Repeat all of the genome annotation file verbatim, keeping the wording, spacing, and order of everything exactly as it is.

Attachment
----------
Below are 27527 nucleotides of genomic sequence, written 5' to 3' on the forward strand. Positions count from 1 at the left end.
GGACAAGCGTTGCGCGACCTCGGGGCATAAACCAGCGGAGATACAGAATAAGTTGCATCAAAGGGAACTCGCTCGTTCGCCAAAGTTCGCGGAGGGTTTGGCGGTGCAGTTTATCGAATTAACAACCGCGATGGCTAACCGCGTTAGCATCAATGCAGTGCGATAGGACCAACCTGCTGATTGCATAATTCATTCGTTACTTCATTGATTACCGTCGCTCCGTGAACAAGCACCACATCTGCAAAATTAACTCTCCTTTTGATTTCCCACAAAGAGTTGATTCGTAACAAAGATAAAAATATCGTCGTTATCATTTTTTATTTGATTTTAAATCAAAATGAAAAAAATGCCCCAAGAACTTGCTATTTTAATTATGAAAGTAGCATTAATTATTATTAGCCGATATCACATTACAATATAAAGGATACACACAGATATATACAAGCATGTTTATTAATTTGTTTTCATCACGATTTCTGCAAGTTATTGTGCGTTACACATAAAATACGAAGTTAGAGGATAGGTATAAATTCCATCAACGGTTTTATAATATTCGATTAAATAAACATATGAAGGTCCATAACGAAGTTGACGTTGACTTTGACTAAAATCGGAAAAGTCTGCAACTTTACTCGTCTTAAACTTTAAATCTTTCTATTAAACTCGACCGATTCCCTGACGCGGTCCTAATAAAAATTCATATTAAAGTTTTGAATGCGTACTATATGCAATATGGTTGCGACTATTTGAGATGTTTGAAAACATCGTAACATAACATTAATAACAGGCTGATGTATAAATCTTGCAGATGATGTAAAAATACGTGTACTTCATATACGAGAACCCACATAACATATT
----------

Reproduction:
Below are 27527 nucleotides of genomic sequence, written 5' to 3' on the forward strand. Positions count from 1 at the left end.
GGACAAGCGTTGCGCGACCTCGGGGCATAAACCAGCGGAGATACAGAATAAGTTGCATCAAAGGGAACTCGCTCGTTCGCCAAAGTTCGCGGAGGGTTTGGCGGTGCAGTTTATCGAATTAACAACCGCGATGGCTAACCGCGTTAGCATCAATGCAGTGCGATAGGACCAACCTGCTGATTGCATAATTCATTCGTTACTTCATTGATTACCGTCGCTCCGTGAACAAGCACCACATCTGCAAAATTAACTCTCCTTTTGATTTCCCACAAAGAGTTGATTCGTAACAAAGATAAAAATATCGTCGTTATCATTTTTTATTTGATTTTAAATCAAAATGAAAAAAATGCCCCAAGAACTTGCTATTTTAATTATGAAAGTAGCATTAATTATTATTAGCCGATATCACATTACAATATAAAGGATACACACAGATATATACAAGCATGTTTATTAATTTGTTTTCATCACGATTTCTGCAAGTTATTGTGCGTTACACATAAAATACGAAGTTAGAGGATAGGTATAAATTCCATCAACGGTTTTATAATATTCGATTAAATAAACATATGAAGGTCCATAACGAAGTTGACGTTGACTTTGACTAAAATCGGAAAAGTCTGCAACTTTACTCGTCTTAAACTTTAAATCTTTCTATTAAACTCGACCGATTCCCTGACGCGGTCCTAATAAAAATTCATATTAAAGTTTTGAATGCGTACTATATGCAATATGGTTGCGACTATTTGAGATGTTTGAAAACATCGTAACATAACATTAATAACAGGCTGATGTATAAATCTTGCAGATGATGTAAAAATACGTGTACTTCATATACGAGAACCCACATAACATATT